A Dunk Island camping adventure like no other
I had never heard of Dunk Island before my friend suggested we go camping on it. So I looked it up and after seeing the pictures, I was already packing my bags.
Located just off the coast of Mission Beach – around two hours’ drive south of Cairns – most of the island is covered by national park, making it the perfect place to get back to nature (and keep costs low).
Heading up with my wife and a bunch of mates, nothing could have prepared us for the epicness of our first-time encounter with Dunk Island. If you’re thinking of travelling there anytime soon (hint: it’s the perfect time), here’s my story to help make your decision easier.
Getting to the island
As we decided to travel up in the middle of cyclone season, the water taxi was not running but you can normally buy a return ticket for $35. The ride from Mission Beach only takes about 10 minutes.
Luckily, I have a friend with a boat. So our crew packed up our supplies and climbed aboard.
I felt like the king of the world as water splashed my face and the warm tropical air blew through my hair (Leo DiCaprio, eat your heart out). As we approached Dunk Island, I turned my head to see the sun setting on my right and an orange moon rising out of the ocean depths on my left. A good start? You betcha.
Hopping off the boat carrying swags, tents, beers and Eskies over my head through the warm water made me feel like this was the start of an adventure movie. A really relaxed adventure movie.
Setting up a camp at night is probably the worst idea in the world. If you have the chance to do it one day I suggest you wear shoes. I, however, was not wearing shoes at the time and stepped right onto a piece of coral which made a lovely hole in my foot. But Bear Grylls would have kept going, so I did too.
We were the only group camping on the island (how’s the serenity?!) and the only other people we saw were the workers who are helping with the reconstruction of the Dunk Island resort. They also know all the good fishing spots and if you’re REALLY nice they might even tell you where they are.
That night, we tried our hand at catching some squid. The results of other successful anglers were sprayed all over the newly constructed jetty but unfortunately we could only watch as the squid bolted away from our lures. So, instead of fresh calamari we had burgers.
We settled in for an undisturbed night of sleeping on a tropical island where nothing could possibly wake us up.
The night of the horses
The last thing you expect to wake up to on a tropical island in the middle of the night is five horses clomping around your campsite. Seriously, they came out of nowhere and I was thinking, ‘Maybe someone is walking through our camp!’.
Wrong. It’s a horse, on an island, in the middle of the night. Duh?!
We thought he was the coolest thing in the world before he grabbed an entire bunch of bananas, kicked sand all over our tent and disappeared into the night. I’m pretty sure he yelled ‘SUCKERS!’ as he ran away with his buddies.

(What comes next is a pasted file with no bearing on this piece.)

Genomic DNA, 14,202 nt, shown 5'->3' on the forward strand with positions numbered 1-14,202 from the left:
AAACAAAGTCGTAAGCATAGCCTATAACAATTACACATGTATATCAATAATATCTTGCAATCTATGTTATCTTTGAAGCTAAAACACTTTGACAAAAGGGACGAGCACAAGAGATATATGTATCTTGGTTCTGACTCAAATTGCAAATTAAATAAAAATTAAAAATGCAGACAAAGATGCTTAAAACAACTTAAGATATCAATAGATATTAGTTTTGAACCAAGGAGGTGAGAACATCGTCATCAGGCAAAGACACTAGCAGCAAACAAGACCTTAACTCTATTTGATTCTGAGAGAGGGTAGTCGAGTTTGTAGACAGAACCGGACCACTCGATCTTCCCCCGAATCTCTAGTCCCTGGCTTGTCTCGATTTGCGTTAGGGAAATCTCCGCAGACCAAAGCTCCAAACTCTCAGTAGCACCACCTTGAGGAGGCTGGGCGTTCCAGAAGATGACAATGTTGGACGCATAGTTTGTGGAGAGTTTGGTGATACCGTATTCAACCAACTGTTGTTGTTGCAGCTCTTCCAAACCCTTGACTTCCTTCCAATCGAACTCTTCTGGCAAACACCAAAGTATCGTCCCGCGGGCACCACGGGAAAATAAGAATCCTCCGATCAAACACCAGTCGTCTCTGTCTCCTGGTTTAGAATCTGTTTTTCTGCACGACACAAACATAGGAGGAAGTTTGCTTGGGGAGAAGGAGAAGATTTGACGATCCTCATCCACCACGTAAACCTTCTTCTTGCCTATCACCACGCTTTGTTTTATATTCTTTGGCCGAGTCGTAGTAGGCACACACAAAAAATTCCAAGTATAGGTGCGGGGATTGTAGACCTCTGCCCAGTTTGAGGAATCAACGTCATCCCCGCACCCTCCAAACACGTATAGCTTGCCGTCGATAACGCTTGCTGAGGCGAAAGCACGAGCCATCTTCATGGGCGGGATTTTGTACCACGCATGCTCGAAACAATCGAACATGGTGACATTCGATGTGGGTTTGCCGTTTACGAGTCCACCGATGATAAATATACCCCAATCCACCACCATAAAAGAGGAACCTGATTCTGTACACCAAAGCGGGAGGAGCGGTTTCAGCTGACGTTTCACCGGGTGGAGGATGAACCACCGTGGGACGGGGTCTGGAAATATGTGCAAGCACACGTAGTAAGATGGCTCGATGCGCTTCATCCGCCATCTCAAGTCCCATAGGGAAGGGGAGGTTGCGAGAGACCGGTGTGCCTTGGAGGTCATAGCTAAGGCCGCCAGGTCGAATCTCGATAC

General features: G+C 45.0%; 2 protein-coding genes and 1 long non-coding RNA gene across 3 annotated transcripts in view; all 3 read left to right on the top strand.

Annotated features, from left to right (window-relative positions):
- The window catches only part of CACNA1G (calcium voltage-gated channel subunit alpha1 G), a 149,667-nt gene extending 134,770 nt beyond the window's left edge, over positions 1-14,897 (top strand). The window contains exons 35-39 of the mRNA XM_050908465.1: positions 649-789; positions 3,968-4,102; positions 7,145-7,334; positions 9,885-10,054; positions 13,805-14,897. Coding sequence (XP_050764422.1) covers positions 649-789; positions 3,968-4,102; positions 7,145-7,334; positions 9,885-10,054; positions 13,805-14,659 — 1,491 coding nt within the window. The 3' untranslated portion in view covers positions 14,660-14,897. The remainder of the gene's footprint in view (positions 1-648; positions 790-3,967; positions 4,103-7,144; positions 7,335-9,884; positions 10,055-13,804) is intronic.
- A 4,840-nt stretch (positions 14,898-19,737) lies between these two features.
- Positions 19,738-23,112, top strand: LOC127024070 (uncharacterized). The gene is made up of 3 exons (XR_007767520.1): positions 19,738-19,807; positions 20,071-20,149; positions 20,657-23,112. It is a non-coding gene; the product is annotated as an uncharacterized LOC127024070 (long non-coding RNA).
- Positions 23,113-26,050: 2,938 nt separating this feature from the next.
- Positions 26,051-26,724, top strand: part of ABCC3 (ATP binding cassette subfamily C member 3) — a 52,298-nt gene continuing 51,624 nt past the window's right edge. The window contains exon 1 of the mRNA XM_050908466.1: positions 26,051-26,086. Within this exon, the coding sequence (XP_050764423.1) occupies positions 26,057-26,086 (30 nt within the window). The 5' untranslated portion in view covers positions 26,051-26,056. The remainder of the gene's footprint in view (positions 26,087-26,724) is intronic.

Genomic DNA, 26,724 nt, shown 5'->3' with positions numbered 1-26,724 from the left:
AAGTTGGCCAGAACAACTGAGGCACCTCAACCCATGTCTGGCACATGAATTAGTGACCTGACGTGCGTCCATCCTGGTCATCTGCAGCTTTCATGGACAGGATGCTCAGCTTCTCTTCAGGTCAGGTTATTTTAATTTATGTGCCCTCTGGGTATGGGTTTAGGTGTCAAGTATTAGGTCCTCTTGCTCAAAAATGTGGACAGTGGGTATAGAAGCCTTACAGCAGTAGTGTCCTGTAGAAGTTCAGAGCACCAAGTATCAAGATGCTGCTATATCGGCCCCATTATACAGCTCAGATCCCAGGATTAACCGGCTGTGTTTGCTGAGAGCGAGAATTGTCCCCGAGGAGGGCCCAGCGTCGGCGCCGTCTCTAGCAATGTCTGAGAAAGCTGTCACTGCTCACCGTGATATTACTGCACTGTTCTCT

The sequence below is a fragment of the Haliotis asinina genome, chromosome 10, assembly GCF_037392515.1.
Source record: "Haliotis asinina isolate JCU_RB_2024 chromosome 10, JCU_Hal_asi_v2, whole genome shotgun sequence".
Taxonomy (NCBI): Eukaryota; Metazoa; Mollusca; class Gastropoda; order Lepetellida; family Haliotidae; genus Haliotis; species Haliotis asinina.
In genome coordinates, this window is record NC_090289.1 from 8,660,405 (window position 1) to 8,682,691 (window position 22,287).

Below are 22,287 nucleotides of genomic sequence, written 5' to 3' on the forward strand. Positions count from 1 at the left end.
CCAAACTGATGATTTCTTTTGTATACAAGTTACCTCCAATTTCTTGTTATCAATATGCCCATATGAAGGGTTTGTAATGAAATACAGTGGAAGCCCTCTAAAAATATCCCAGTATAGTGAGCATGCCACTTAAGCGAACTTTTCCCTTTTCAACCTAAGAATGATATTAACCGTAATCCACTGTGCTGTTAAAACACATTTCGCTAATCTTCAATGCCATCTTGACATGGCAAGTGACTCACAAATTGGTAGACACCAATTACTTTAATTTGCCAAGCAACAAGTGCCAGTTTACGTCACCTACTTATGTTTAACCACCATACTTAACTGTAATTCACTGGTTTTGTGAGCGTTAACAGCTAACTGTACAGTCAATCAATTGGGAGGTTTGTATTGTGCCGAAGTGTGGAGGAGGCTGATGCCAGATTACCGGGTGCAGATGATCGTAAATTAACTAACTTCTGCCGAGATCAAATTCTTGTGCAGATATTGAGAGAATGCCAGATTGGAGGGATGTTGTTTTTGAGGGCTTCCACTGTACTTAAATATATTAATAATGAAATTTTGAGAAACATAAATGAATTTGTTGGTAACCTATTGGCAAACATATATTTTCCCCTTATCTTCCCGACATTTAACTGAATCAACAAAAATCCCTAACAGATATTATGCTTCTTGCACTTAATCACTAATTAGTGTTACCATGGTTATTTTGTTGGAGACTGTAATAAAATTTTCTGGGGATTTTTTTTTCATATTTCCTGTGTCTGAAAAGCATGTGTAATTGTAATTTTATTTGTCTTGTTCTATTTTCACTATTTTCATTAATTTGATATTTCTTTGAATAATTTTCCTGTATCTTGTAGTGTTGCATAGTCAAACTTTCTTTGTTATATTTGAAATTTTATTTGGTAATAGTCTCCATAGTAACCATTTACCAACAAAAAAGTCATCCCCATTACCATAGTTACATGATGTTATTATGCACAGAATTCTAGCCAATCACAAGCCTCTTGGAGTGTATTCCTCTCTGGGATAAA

I hate horses.
After our equestrian evening, I opened the tent to my first daylight view of my surroundings. It was perfect. The beaches, the palms and the islands surrounding us quickly made me forget about the thieving horses, until I stepped in a nice warm ‘reminder’.
I washed my feet and set off on our boat to go fishing. It took us 30 minutes to reach the Great Barrier Reef from Dunk, thanks to the perfect conditions. The water was like glass. I’ve been on lakes with more chop.
We caught coral trout (yum), large-mouth nannygai (not as yum but HUGE) and even had a visit from a sea snake (terrifying). Considering it was the middle of cyclone season and by all rights we should have been in a tropical version of Deadliest Catch, we had the best day imaginable.
When I pulled the large-mouth nannygai onto the boat, the locals in Papua New Guinea probably heard us cheering. It was the biggest fish I have ever caught. (And of course, I don’t have a photo to prove it.)
I even made the mistake of saying to my wife that this was ‘the greatest day I’ve ever had.’ She promptly reminded me of my wedding.
This was the second best day I’ve ever had!
I couldn’t climb to the highest part of Dunk Island like I had hoped thanks to that nagging hole in my foot, but from what I was able to see, it’s pretty much perfection.
There’s a landing strip in the centre of the island for the more affluent among us, but it’s the regrowth over the old pathways that gives Dunk a sense of mystery. It’s probably where the horses came from?
The newly-built jetty is pretty much your own personal aquarium. Snorkeling underneath it, I was followed by friendly fish and teased by giant silhouettes in the distance.
The amount of fish and the ‘wildness’ of the island is astounding when you think it’s only four kilometres off the coast. That’s the appeal of Dunk though; it’s the convenience of running water and gas barbeques, mixed with the overgrown paths and mystery horses that make this place magic.
Need to know:
The water taxi from Mission Beach is the best option for getting to the island. If it’s not running you’ll need your own boat (or Grant Hackett’s arms and legs).
Camping permits cost $5.75 per person per night, or there is a family rate of $23.00 per night for two adults and up to six children. Email firstname.lastname@example.org to make a booking.
What to pack:
– Tent or something waterproof to sleep under
– Food and drink (there is running water on the island but bring some just in case)
– Fishing gear
– Snorkel and mask
– Stinger suit (you can never be too careful)
– A sharp knife for all the squid and coral trout you’ll be filleting
– Insect spray
– Horse repellent (recommended brands “Woah!” or “Giddy Up!”)
– Extra bananas, just in case the horse repellent doesn’t work
– A camping chair to sit and appreciate the view
– A mobile phone for emergencies (great reception on the island)